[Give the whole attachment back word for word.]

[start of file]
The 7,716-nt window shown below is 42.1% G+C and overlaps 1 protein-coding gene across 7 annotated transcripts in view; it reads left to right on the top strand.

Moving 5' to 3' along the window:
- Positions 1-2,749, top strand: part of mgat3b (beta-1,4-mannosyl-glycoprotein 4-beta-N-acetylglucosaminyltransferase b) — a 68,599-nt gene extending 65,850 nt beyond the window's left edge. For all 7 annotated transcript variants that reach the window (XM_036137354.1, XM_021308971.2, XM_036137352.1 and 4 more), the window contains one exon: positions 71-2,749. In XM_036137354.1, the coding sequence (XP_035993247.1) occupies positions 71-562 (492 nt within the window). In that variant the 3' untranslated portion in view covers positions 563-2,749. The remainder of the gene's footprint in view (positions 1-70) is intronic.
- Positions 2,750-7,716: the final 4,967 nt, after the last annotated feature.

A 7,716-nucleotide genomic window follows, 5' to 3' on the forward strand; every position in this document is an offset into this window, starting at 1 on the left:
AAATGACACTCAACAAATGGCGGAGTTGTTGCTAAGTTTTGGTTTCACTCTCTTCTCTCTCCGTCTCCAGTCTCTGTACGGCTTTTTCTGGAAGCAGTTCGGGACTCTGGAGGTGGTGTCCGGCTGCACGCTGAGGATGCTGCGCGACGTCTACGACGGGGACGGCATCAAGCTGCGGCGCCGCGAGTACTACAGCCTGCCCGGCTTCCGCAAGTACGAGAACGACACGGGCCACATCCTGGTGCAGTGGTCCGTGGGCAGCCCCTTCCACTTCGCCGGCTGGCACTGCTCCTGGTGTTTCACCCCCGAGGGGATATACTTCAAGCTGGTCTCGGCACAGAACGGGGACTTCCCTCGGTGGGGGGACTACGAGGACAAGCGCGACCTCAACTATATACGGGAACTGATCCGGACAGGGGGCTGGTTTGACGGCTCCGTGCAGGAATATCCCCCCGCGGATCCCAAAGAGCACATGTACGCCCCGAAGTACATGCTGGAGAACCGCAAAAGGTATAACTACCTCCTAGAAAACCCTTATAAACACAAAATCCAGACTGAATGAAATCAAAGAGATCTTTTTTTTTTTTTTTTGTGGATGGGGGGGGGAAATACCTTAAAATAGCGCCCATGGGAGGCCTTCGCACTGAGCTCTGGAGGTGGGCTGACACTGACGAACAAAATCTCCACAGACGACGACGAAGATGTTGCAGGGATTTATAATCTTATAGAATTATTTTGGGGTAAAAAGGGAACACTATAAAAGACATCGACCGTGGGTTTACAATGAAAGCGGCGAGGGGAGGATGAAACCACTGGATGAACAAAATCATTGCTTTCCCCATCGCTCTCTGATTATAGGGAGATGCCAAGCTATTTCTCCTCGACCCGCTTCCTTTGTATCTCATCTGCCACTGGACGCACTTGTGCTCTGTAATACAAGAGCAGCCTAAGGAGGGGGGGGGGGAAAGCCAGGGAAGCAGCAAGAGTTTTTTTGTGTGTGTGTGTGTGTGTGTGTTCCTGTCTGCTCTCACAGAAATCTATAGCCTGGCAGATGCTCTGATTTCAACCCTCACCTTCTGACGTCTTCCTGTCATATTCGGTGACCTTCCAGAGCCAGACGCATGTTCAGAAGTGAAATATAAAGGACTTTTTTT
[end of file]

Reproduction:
The 7,716-nt window shown below is 42.1% G+C and overlaps 1 protein-coding gene across 7 annotated transcripts in view; it reads left to right on the top strand.

Moving 5' to 3' along the window:
- Positions 1-2,749, top strand: part of mgat3b (beta-1,4-mannosyl-glycoprotein 4-beta-N-acetylglucosaminyltransferase b) — a 68,599-nt gene extending 65,850 nt beyond the window's left edge. For all 7 annotated transcript variants that reach the window (XM_036137354.1, XM_021308971.2, XM_036137352.1 and 4 more), the window contains one exon: positions 71-2,749. In XM_036137354.1, the coding sequence (XP_035993247.1) occupies positions 71-562 (492 nt within the window). In that variant the 3' untranslated portion in view covers positions 563-2,749. The remainder of the gene's footprint in view (positions 1-70) is intronic.
- Positions 2,750-7,716: the final 4,967 nt, after the last annotated feature.

A 7,716-nucleotide genomic window follows, 5' to 3' on the forward strand; every position in this document is an offset into this window, starting at 1 on the left:
AAATGACACTCAACAAATGGCGGAGTTGTTGCTAAGTTTTGGTTTCACTCTCTTCTCTCTCCGTCTCCAGTCTCTGTACGGCTTTTTCTGGAAGCAGTTCGGGACTCTGGAGGTGGTGTCCGGCTGCACGCTGAGGATGCTGCGCGACGTCTACGACGGGGACGGCATCAAGCTGCGGCGCCGCGAGTACTACAGCCTGCCCGGCTTCCGCAAGTACGAGAACGACACGGGCCACATCCTGGTGCAGTGGTCCGTGGGCAGCCCCTTCCACTTCGCCGGCTGGCACTGCTCCTGGTGTTTCACCCCCGAGGGGATATACTTCAAGCTGGTCTCGGCACAGAACGGGGACTTCCCTCGGTGGGGGGACTACGAGGACAAGCGCGACCTCAACTATATACGGGAACTGATCCGGACAGGGGGCTGGTTTGACGGCTCCGTGCAGGAATATCCCCCCGCGGATCCCAAAGAGCACATGTACGCCCCGAAGTACATGCTGGAGAACCGCAAAAGGTATAACTACCTCCTAGAAAACCCTTATAAACACAAAATCCAGACTGAATGAAATCAAAGAGATCTTTTTTTTTTTTTTTTGTGGATGGGGGGGGGAAATACCTTAAAATAGCGCCCATGGGAGGCCTTCGCACTGAGCTCTGGAGGTGGGCTGACACTGACGAACAAAATCTCCACAGACGACGACGAAGATGTTGCAGGGATTTATAATCTTATAGAATTATTTTGGGGTAAAAAGGGAACACTATAAAAGACATCGACCGTGGGTTTACAATGAAAGCGGCGAGGGGAGGATGAAACCACTGGATGAACAAAATCATTGCTTTCCCCATCGCTCTCTGATTATAGGGAGATGCCAAGCTATTTCTCCTCGACCCGCTTCCTTTGTATCTCATCTGCCACTGGACGCACTTGTGCTCTGTAATACAAGAGCAGCCTAAGGAGGGGGGGGGGGAAAGCCAGGGAAGCAGCAAGAGTTTTTTTGTGTGTGTGTGTGTGTGTGTGTTCCTGTCTGCTCTCACAGAAATCTATAGCCTGGCAGATGCTCTGATTTCAACCCTCACCTTCTGACGTCTTCCTGTCATATTCGGTGACCTTCCAGAGCCAGACGCATGTTCAGAAGTGAAATATAAAGGACTTTTTTT